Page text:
Vessels at sea must communicate their position and follow the course they have provided to the Authority. Their activity can be monitored via AIS, radars and satellite; but what about the activity of people on-board? Nowadays everyone carries a mobile phone; by using mobile phones detectors it’s possible to understand whether and how many people are present on-board a vessel at sea or near the shore.
This information, correlated with AIS and Satellite data, is used to provide a more comprehensive picture of the maritime situation, allowing Coast Guard and Navy to spot abnormal activities or emergency states.
SeaSearch is a powerful tool to assist investigation near shores regarding suspicious behaviour of vessels and people on-board.
Navy, Coast Guards, as well as Lighthouse Authority may need additional investigation tools to monitor the coast and the near sea, to spot unusual human activity.
Sometimes, in fact, small vessels can be sailing with inactive AIS system, or having people on-board that appear to be present, at different time, on other similar boats, following the same course back and forth with no apparent reason. Moreover, there could be people activity in areas where no boat has been detected or reported present.
Those kinds of situation can’t be spotted by the traditional means of surveillance used by CoastGuards and Navy, yet they could be proof of abnormal activities going on in the area under monitoring.
There is one thing that those scenarios all have in common: people are used to carry (and use) their mobile phones everywhere, especially when there’s a need to communicate in unofficial ways.
SeaSearch offers a way to detect these activities and, integrating Satellite and AIS data, to build a comprehensive Maritime Situation Picture.
SeaSearch consists of a processing centre whose core is the fusion engine that interfaces with 3 different data sources: the phone detector system and its sensors, EO data like SAR and AIS system for maritime traffic.
The engine acquires data from the phone sensors and correlate time and location with vessels’ information from AIS and images from Satellite. The full picture of the maritime situation with detected phones, vessels’ image, position, course and any other relevant information is visualised on an interactive map: the end-user can, through this interface, receive alerts on anomalous activities, dig into the history of detections for the devices reported on-board, explore the area to highlight recurring patterns. Suspicious phones and vessels can be marked in order to activate notification whenever new activities are registered for such targets.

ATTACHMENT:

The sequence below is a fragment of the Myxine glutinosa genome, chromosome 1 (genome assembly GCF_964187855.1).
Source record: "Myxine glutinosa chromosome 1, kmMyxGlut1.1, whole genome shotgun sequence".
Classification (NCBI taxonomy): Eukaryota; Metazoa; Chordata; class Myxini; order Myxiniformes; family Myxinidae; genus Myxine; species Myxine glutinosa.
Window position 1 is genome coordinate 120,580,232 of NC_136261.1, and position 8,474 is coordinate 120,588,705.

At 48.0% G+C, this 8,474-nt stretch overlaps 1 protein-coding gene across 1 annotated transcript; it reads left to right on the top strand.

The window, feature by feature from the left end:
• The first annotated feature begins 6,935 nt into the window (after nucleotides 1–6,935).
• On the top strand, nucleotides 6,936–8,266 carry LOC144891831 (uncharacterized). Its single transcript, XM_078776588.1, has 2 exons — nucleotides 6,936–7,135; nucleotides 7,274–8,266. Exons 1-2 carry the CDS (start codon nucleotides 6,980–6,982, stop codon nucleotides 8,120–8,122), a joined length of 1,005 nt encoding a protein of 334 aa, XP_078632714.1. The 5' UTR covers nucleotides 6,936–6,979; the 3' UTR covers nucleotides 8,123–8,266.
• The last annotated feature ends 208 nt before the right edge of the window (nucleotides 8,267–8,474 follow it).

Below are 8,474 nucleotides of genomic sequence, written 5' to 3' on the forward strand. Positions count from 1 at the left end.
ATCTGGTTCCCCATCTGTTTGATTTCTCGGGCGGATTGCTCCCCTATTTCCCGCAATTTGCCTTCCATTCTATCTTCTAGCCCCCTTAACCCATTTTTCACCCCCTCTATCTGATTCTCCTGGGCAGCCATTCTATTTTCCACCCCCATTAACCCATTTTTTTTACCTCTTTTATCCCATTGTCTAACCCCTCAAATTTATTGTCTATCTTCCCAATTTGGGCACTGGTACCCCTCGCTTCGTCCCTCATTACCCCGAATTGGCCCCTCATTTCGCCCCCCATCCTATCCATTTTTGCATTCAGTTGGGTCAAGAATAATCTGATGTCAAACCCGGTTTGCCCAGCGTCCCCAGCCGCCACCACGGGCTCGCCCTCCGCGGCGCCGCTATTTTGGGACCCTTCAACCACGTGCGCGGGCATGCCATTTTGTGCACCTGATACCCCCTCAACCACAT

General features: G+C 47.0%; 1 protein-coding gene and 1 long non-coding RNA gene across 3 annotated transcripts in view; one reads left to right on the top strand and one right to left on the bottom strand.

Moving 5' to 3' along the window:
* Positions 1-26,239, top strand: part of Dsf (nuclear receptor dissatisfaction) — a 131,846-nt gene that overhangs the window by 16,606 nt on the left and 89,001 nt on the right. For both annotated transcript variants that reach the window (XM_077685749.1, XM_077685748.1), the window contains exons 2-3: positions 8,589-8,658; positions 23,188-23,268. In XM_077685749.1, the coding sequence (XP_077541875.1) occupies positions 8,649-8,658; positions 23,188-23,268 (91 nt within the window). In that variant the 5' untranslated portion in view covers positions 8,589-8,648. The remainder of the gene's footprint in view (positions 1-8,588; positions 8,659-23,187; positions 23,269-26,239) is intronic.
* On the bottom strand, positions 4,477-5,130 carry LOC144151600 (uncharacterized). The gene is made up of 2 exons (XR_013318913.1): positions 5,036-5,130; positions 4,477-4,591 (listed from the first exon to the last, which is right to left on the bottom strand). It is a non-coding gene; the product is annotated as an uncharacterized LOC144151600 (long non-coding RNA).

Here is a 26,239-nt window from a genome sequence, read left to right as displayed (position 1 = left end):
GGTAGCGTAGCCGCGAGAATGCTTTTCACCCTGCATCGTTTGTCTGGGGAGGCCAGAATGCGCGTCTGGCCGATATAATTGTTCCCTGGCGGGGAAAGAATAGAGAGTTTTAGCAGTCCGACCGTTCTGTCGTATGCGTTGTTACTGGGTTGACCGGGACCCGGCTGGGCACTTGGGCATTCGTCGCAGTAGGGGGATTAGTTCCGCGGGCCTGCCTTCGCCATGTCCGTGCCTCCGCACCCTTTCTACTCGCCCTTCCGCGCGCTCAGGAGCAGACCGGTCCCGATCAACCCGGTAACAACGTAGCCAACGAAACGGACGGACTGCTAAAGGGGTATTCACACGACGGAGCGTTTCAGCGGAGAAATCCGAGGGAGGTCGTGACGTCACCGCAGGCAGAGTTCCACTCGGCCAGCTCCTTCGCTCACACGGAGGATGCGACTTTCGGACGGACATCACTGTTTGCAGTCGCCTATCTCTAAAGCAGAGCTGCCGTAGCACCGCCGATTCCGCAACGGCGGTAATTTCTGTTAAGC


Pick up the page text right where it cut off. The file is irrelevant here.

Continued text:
SeaSearch can be set to export alerts and processed data into a Command & Control Centre’s platform, where the full integration with existing monitoring systems can be performed.
Synthetic Aperture Radar (SAR) and optical satellite imagery have been widely used in maritime surveillance and monitoring applications. SAR data proves particularly useful as it is not affected by meteorological conditions or the time of day therefore allowing all-weather and day/night monitoring.
Sea Search uses dual polarization data from the Sentinel-1 satellites, which are part of the EU’s Copernicus programme. The SAR images are used as to verify the presence of a vessel at the time of a spike in mobile sensor detections. This is an extremely effective method of identifying the presence of a vessel in the proximity of the sensor, especially if a vessel does not have AIS turned on. A ship detection algorithm is then applied to the pre-processed SAR data. The ship detection algorithm is used to validate the results of the cell-phone based ship detection system. This results in an output report containing the location, orientation and length of each vessel within an image.
By bringing together mobile detections, AIS and SAR vessel detections, Sea Search provides a platform for monitoring and tracking abnormal activity at sea.
The fusion engine capable of correlating mobile phones detection and AIS and Satellite vessels detection is up and running, acquiring data from the 8 phone sensors located on the south-eastern coast of Ireland. The algorithm that processes space data and images to identify vessels in the Irish Sea is at the final stage of fine-tuning.
The situation awareness picture is visualised by the end-users on an interactive map that allows real-time data retrieval from the fusion engine and connects it to the historical analysis, performed at specific points in time or in selected geographical areas.
Several use-cases prove the strength and reliability of the system in detecting situations, which the traditional techniques wouldn’t be able to point out. For instance, a small boat that doesn’t appear in the AIS system, can be still detected via the phones of people on-board and cross-checked with Sentinel1 images.